Wednesday, 17 October 2007

What do we know? We just live here.

Shortly before I was fired for spending too much time reading political blogs instead of working, I commuted one of the most stressful motorways in the North. A stretch joining the M62 took 30 minutes to travel 300 yards. Alistair Darling thought he'd ease our troubles by making one lane on the junction a car sharing lane at the bargain price of £4 million. He thinks merging three lanes of traffic into two will ease congestion.

For whom? Users of the M62 coming from Manchester because the people of Bradford will no longer be able to get to the M62. Instead they will go join the other queue to get to Leeds, the one that goes past all those schools etc.

Apparently the councils objections were overturned and according to local MP Phillip Davies, "I am afraid that these things are not debated in parliament; they are just done", "The Highways Agency are given permission by the Secretary of State for Transport - the only thing we can do is hold the Minister to account in parliament". So that's alright then.

So, remind me, and perhaps I'm showing my ignorance here but, why do we pay these people? Is the House of Commons just the most expensive town clock in history? Sure, one would hope our MP's had better things to do than discuss a piffling £4 million road "improvement" but turning motorway junctions into car sharing lanes? Our council didn't get a say. Our MP did not get a say. So who did?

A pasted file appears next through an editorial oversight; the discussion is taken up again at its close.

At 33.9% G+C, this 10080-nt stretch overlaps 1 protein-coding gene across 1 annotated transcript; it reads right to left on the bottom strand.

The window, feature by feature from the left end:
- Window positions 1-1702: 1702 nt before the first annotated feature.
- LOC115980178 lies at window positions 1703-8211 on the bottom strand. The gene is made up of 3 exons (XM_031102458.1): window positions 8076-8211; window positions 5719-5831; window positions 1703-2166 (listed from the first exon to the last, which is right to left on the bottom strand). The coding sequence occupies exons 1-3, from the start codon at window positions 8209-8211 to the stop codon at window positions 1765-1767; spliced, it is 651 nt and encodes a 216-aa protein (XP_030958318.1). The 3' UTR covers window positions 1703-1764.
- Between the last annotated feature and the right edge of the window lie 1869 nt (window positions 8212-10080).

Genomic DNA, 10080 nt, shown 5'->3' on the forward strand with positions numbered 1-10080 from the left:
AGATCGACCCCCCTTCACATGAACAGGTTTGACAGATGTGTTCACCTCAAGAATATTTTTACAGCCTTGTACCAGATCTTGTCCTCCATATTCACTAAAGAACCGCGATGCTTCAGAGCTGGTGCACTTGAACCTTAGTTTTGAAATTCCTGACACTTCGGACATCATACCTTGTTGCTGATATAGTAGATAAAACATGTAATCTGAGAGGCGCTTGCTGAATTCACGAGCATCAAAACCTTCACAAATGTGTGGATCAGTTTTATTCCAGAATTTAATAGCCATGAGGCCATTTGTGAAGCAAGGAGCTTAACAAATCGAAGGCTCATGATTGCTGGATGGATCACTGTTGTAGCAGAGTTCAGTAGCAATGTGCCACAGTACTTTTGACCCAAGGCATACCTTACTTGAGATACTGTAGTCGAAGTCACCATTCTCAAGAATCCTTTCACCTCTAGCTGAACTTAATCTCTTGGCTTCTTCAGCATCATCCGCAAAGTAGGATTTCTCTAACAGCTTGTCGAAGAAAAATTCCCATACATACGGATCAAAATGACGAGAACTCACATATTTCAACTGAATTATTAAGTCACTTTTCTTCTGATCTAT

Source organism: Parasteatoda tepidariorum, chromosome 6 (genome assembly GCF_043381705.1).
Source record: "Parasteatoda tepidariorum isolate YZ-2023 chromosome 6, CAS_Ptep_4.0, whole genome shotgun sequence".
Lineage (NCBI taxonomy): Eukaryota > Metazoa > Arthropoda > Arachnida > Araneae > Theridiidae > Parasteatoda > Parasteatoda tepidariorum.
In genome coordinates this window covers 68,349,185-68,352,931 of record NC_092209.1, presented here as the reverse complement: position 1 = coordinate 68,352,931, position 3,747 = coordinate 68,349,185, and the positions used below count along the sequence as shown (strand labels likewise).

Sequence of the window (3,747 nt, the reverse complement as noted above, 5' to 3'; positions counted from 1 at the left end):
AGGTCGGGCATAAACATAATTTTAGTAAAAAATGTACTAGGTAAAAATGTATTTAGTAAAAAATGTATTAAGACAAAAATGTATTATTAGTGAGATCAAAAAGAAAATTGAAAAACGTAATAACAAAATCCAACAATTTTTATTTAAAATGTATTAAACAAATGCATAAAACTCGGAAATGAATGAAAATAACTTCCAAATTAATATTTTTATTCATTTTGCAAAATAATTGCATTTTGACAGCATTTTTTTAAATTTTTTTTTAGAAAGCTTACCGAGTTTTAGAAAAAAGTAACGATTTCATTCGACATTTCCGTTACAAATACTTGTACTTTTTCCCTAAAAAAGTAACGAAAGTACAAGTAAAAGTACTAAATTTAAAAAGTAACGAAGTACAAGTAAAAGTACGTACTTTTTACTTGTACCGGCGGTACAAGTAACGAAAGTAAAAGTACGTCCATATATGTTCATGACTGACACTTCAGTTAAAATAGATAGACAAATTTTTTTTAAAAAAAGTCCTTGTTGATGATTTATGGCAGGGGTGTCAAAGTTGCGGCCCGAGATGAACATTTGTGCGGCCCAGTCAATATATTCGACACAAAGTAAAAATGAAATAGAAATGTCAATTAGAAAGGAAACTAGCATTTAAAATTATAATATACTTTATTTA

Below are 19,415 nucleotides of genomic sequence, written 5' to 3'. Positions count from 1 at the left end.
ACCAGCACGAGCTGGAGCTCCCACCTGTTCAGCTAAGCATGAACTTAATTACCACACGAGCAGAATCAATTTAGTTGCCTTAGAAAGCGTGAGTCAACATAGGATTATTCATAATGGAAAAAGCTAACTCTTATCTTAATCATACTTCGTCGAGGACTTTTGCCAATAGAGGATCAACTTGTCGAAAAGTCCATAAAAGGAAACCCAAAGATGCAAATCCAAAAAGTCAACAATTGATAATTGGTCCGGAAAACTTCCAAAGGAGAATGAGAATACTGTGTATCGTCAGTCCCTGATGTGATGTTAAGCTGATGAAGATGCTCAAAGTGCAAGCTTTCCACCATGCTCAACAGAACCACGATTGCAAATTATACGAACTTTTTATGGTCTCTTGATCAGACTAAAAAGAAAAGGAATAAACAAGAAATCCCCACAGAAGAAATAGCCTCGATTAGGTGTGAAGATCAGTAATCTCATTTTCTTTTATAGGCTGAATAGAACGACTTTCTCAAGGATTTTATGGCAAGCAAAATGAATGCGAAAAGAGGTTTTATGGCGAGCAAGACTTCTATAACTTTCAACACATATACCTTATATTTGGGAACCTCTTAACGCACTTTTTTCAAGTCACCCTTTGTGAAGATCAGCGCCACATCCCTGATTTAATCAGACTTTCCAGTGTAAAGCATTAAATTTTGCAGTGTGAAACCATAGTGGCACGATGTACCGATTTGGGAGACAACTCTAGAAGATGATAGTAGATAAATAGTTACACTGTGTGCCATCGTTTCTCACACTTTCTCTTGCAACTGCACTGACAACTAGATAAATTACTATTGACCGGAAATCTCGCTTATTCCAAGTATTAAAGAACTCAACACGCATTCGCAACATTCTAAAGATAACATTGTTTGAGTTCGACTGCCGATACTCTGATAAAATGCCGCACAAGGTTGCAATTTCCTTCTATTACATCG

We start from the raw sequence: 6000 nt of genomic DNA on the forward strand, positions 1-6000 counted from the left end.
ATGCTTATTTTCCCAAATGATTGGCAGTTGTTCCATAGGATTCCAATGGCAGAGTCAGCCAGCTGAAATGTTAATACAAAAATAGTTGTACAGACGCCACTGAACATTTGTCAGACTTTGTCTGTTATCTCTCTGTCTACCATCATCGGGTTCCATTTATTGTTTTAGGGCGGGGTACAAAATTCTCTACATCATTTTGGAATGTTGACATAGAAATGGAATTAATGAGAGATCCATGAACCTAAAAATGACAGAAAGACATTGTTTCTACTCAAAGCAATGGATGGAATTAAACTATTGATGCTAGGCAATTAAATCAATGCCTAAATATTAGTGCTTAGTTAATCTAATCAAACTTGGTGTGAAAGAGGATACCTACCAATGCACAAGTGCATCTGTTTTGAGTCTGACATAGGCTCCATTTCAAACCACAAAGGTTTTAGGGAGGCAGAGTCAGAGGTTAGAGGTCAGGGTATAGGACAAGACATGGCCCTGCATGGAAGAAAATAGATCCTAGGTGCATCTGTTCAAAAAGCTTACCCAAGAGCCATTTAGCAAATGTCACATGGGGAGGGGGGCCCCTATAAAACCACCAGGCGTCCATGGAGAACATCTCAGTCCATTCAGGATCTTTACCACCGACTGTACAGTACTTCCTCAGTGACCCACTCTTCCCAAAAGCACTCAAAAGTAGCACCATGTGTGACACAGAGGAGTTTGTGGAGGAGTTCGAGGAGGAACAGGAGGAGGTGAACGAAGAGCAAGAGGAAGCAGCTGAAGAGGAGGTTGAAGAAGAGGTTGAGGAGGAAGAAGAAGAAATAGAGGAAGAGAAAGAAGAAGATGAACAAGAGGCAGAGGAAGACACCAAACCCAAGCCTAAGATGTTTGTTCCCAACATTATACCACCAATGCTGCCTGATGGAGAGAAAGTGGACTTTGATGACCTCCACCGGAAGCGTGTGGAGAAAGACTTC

And then there's the other question. Why does it cost £4 million? Give me a couple of months, a vat of white paint and a digital camera and I'll do it for a million quid.

The thinking is that this will encourage car pooling. I can't speak for others but the whole reason I bothered to learn to drive was so that I did not have to share my morning commute with the rest of the great unwashed. I do not want to know who scored what in whatever final and alas, I don't care what happened to Maddy. There. I said it. I can't even hide from it in the pages of the Daily Telegraph now that is a spun rag comic.

On the one day I did volunteer for car sharing I had two noisy women gabbing in the back for a whole hour on the basis I would qualify for a parking spot at work. I made every effort to convince them my driving standards were not worth the risk again. As it happens, the only reason there were no parking spaces at work was because of council limits imposed at the inception of the business park. Go figure.

North Senior asked me to look at some papers outlining how high occupancy lanes have a deleterious effect on traffic flows and speeds. I am not going to read them. You don't have to be a traffic planner to know that three lanes into two causes congestion, creates longer tailbacks and damages the environment having more cars idling for longer. Anyone who has been on the M1 just south of Watford knows this. But those inside the M25 wouldn't have a clue. And that's why we're getting one anyway.

If they really were sincere about taking cars off the road they would be offering tax incentives to companies who facilitated home working. When I think of all the jobs I've resigned from because of dreadful commutes, I cannot think of one that could not have been done more effectively form my desk here at home. Or at least could have done if BT could give me a stable connection to the internet.

Perhaps the fines they collect from high occupancy lanes could be directed at improving our broadband infrastructure which is badly falling behind other economies of Europe in order to facilitate it?